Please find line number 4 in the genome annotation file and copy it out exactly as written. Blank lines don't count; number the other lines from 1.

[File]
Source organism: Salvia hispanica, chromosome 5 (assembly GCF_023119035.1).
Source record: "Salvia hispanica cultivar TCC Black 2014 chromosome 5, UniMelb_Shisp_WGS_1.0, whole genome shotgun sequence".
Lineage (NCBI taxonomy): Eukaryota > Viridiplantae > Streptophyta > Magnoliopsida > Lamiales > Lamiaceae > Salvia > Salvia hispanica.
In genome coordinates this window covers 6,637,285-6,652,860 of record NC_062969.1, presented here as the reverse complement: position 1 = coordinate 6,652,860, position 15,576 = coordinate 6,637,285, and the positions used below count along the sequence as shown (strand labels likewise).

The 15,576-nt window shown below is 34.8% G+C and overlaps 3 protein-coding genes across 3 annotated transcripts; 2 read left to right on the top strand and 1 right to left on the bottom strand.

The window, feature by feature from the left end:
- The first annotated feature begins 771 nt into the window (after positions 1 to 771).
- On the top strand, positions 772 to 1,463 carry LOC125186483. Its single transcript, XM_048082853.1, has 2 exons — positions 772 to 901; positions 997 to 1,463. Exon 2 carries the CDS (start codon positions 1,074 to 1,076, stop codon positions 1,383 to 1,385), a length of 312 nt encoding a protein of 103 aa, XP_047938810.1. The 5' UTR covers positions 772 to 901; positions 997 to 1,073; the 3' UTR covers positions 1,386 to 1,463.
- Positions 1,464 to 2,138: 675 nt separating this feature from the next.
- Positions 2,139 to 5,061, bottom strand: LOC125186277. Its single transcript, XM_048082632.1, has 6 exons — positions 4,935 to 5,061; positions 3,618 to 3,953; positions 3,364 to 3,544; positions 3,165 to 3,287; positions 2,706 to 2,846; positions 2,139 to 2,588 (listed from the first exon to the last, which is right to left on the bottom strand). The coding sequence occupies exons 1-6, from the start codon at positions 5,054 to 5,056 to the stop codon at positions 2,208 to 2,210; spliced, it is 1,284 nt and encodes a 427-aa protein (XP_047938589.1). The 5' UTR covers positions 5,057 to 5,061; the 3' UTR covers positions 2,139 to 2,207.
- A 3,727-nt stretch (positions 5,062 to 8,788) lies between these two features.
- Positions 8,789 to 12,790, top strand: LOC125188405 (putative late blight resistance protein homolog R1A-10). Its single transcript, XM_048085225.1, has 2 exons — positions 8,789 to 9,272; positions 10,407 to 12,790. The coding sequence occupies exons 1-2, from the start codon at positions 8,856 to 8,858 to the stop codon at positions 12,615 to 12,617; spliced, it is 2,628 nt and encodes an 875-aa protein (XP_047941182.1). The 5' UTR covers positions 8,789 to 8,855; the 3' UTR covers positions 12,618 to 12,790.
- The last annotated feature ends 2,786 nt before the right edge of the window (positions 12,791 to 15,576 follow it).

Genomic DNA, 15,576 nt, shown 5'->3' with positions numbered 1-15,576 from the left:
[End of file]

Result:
In genome coordinates this window covers 6,637,285-6,652,860 of record NC_062969.1, presented here as the reverse complement: position 1 = coordinate 6,652,860, position 15,576 = coordinate 6,637,285, and the positions used below count along the sequence as shown (strand labels likewise).